Examinng Talker Effects in the Perception of Native and Foreign-accented Speech

Connor T. McLennan, Cleveland State University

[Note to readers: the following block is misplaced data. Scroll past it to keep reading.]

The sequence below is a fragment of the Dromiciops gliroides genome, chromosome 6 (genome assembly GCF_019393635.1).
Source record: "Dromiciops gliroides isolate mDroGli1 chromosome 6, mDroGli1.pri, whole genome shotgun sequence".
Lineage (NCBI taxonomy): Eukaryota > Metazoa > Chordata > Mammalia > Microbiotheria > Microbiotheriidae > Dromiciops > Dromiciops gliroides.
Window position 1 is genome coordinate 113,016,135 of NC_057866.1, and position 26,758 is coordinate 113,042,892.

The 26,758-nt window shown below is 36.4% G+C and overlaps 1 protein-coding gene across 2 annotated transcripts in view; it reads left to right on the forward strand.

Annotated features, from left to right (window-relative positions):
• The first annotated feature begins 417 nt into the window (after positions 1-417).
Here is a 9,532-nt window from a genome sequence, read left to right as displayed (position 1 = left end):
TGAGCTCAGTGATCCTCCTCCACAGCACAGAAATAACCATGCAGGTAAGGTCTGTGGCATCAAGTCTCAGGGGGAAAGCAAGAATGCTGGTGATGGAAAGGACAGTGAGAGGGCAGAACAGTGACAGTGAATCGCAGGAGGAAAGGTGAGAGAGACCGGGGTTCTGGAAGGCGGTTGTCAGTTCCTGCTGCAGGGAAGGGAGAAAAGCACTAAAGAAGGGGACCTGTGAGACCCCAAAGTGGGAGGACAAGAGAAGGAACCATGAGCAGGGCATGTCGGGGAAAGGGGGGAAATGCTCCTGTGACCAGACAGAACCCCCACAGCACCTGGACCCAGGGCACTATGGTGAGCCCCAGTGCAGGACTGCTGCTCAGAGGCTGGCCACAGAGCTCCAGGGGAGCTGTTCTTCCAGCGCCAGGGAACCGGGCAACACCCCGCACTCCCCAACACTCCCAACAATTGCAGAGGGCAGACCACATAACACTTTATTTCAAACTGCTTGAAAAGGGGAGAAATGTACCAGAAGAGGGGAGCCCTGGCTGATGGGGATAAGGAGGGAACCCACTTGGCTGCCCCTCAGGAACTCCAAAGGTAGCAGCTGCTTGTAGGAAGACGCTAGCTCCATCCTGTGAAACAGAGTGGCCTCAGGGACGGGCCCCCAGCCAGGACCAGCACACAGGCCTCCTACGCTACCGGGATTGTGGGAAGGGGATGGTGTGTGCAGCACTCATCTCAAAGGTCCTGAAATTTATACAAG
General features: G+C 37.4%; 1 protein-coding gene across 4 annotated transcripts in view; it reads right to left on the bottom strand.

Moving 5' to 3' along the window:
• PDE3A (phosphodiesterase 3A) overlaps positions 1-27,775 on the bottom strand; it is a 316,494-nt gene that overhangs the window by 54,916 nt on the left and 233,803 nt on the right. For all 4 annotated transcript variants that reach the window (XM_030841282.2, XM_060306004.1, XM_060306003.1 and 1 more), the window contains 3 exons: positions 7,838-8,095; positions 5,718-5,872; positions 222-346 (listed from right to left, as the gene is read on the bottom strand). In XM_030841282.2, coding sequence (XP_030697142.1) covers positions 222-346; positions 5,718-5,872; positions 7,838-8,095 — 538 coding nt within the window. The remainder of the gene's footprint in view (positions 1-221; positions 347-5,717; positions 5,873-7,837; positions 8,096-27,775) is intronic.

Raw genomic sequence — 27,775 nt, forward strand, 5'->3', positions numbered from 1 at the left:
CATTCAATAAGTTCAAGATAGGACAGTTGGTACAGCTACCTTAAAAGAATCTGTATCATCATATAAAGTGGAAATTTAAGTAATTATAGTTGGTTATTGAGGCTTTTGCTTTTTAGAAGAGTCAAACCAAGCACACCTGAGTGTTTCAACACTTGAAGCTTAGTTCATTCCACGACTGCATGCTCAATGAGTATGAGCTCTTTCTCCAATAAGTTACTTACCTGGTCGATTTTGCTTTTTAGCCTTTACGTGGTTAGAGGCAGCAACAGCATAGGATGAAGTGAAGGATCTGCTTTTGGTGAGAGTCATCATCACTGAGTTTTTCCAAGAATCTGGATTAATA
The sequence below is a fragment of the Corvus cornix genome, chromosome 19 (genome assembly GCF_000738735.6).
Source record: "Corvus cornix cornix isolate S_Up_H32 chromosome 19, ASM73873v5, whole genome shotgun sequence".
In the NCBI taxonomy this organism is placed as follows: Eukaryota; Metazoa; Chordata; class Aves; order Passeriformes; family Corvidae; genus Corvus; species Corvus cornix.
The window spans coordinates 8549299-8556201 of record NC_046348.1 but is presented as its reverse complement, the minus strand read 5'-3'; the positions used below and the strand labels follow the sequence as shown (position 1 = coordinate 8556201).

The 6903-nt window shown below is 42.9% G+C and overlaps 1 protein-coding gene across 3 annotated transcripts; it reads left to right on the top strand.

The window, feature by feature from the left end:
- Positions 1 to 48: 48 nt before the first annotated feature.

Understanding the circumstances under which talker (and other types of) variability affects language perception represents an important area of research in the field of spoken word recognition. Previous work has demonstrated that talker effects are more likely when processing is relatively slow (M(c)Lennan & Luce, 2005). Given that listeners may take longer to process foreign-accented speech than native-accented speech (Munro & Derwing, Language and Speech, 38, 289-306 1995), talker effects should be more likely when listeners are presented with words spoken in a foreign accent than when they are presented with those same words spoken in a native accent. The results of two experiments, conducted in two different countries and in two different languages, are consistent with this prediction.